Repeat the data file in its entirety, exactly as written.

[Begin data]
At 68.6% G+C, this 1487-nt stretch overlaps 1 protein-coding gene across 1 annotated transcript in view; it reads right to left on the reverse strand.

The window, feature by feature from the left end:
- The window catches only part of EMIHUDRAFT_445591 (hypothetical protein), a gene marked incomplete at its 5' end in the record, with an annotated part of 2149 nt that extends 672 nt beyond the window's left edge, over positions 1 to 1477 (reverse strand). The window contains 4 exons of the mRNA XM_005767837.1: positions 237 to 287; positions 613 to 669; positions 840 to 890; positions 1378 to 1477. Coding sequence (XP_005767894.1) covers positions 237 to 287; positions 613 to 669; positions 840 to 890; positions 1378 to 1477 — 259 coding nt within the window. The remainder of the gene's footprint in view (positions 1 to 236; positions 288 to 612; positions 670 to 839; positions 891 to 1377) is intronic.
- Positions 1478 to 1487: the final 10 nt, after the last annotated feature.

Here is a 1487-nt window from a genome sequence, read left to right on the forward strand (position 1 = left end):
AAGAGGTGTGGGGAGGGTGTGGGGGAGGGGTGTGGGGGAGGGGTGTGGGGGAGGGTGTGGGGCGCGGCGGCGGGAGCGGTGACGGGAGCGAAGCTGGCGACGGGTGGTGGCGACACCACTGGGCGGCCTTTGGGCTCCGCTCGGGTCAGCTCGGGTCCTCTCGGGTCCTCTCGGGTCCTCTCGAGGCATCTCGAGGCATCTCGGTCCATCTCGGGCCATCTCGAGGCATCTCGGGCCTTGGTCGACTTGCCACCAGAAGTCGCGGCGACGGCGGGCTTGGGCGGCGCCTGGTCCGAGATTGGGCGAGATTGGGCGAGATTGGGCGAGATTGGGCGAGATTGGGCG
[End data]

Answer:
At 68.6% G+C, this 1487-nt stretch overlaps 1 protein-coding gene across 1 annotated transcript in view; it reads right to left on the reverse strand.

The window, feature by feature from the left end:
- The window catches only part of EMIHUDRAFT_445591 (hypothetical protein), a gene marked incomplete at its 5' end in the record, with an annotated part of 2149 nt that extends 672 nt beyond the window's left edge, over positions 1 to 1477 (reverse strand). The window contains 4 exons of the mRNA XM_005767837.1: positions 237 to 287; positions 613 to 669; positions 840 to 890; positions 1378 to 1477. Coding sequence (XP_005767894.1) covers positions 237 to 287; positions 613 to 669; positions 840 to 890; positions 1378 to 1477 — 259 coding nt within the window. The remainder of the gene's footprint in view (positions 1 to 236; positions 288 to 612; positions 670 to 839; positions 891 to 1377) is intronic.
- Positions 1478 to 1487: the final 10 nt, after the last annotated feature.

Here is a 1487-nt window from a genome sequence, read left to right on the forward strand (position 1 = left end):
AAGAGGTGTGGGGAGGGTGTGGGGGAGGGGTGTGGGGGAGGGGTGTGGGGGAGGGTGTGGGGCGCGGCGGCGGGAGCGGTGACGGGAGCGAAGCTGGCGACGGGTGGTGGCGACACCACTGGGCGGCCTTTGGGCTCCGCTCGGGTCAGCTCGGGTCCTCTCGGGTCCTCTCGGGTCCTCTCGAGGCATCTCGAGGCATCTCGGTCCATCTCGGGCCATCTCGAGGCATCTCGGGCCTTGGTCGACTTGCCACCAGAAGTCGCGGCGACGGCGGGCTTGGGCGGCGCCTGGTCCGAGATTGGGCGAGATTGGGCGAGATTGGGCGAGATTGGGCGAGATTGGGCG